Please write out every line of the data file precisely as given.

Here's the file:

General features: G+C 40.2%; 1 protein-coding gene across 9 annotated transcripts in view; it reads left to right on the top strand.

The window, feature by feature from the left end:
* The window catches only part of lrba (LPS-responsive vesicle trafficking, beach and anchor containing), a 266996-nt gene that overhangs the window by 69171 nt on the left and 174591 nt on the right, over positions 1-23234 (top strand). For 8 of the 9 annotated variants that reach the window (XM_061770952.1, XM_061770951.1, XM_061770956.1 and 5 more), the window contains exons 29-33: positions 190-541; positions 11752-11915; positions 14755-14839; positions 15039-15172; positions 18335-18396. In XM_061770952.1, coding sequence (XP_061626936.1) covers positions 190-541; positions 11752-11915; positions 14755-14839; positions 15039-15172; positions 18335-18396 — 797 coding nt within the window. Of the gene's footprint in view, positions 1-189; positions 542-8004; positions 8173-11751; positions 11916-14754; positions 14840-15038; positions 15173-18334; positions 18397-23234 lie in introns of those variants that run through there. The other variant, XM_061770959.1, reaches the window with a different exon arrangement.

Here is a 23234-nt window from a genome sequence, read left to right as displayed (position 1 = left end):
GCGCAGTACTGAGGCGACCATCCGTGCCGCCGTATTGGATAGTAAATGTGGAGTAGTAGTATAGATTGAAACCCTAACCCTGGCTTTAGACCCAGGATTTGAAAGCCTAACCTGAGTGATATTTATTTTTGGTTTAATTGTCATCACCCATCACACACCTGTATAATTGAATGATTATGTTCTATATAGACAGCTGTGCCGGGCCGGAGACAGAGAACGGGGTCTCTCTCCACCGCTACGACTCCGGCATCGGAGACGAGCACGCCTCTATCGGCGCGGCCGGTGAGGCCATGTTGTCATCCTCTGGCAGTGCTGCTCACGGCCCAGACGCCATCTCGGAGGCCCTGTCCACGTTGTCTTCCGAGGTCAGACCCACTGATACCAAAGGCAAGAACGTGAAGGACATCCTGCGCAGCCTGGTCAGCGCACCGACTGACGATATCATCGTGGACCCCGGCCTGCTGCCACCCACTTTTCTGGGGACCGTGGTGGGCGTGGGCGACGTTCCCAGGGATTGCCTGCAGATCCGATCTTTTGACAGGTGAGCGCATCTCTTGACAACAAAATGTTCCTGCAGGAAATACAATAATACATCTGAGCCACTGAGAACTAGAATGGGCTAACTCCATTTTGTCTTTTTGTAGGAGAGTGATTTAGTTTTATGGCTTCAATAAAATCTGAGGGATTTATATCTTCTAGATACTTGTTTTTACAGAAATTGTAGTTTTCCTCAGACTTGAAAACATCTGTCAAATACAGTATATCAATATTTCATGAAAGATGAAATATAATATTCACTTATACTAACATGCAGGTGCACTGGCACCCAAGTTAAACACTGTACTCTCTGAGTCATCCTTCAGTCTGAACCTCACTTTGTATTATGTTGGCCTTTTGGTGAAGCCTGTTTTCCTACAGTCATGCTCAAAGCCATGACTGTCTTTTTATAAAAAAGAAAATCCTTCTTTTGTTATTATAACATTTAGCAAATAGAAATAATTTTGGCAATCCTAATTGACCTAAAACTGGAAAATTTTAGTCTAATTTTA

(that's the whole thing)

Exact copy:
General features: G+C 40.2%; 1 protein-coding gene across 9 annotated transcripts in view; it reads left to right on the top strand.

The window, feature by feature from the left end:
* The window catches only part of lrba (LPS-responsive vesicle trafficking, beach and anchor containing), a 266996-nt gene that overhangs the window by 69171 nt on the left and 174591 nt on the right, over positions 1-23234 (top strand). For 8 of the 9 annotated variants that reach the window (XM_061770952.1, XM_061770951.1, XM_061770956.1 and 5 more), the window contains exons 29-33: positions 190-541; positions 11752-11915; positions 14755-14839; positions 15039-15172; positions 18335-18396. In XM_061770952.1, coding sequence (XP_061626936.1) covers positions 190-541; positions 11752-11915; positions 14755-14839; positions 15039-15172; positions 18335-18396 — 797 coding nt within the window. Of the gene's footprint in view, positions 1-189; positions 542-8004; positions 8173-11751; positions 11916-14754; positions 14840-15038; positions 15173-18334; positions 18397-23234 lie in introns of those variants that run through there. The other variant, XM_061770959.1, reaches the window with a different exon arrangement.

Here is a 23234-nt window from a genome sequence, read left to right as displayed (position 1 = left end):
GCGCAGTACTGAGGCGACCATCCGTGCCGCCGTATTGGATAGTAAATGTGGAGTAGTAGTATAGATTGAAACCCTAACCCTGGCTTTAGACCCAGGATTTGAAAGCCTAACCTGAGTGATATTTATTTTTGGTTTAATTGTCATCACCCATCACACACCTGTATAATTGAATGATTATGTTCTATATAGACAGCTGTGCCGGGCCGGAGACAGAGAACGGGGTCTCTCTCCACCGCTACGACTCCGGCATCGGAGACGAGCACGCCTCTATCGGCGCGGCCGGTGAGGCCATGTTGTCATCCTCTGGCAGTGCTGCTCACGGCCCAGACGCCATCTCGGAGGCCCTGTCCACGTTGTCTTCCGAGGTCAGACCCACTGATACCAAAGGCAAGAACGTGAAGGACATCCTGCGCAGCCTGGTCAGCGCACCGACTGACGATATCATCGTGGACCCCGGCCTGCTGCCACCCACTTTTCTGGGGACCGTGGTGGGCGTGGGCGACGTTCCCAGGGATTGCCTGCAGATCCGATCTTTTGACAGGTGAGCGCATCTCTTGACAACAAAATGTTCCTGCAGGAAATACAATAATACATCTGAGCCACTGAGAACTAGAATGGGCTAACTCCATTTTGTCTTTTTGTAGGAGAGTGATTTAGTTTTATGGCTTCAATAAAATCTGAGGGATTTATATCTTCTAGATACTTGTTTTTACAGAAATTGTAGTTTTCCTCAGACTTGAAAACATCTGTCAAATACAGTATATCAATATTTCATGAAAGATGAAATATAATATTCACTTATACTAACATGCAGGTGCACTGGCACCCAAGTTAAACACTGTACTCTCTGAGTCATCCTTCAGTCTGAACCTCACTTTGTATTATGTTGGCCTTTTGGTGAAGCCTGTTTTCCTACAGTCATGCTCAAAGCCATGACTGTCTTTTTATAAAAAAGAAAATCCTTCTTTTGTTATTATAACATTTAGCAAATAGAAATAATTTTGGCAATCCTAATTGACCTAAAACTGGAAAATTTTAGTCTAATTTTA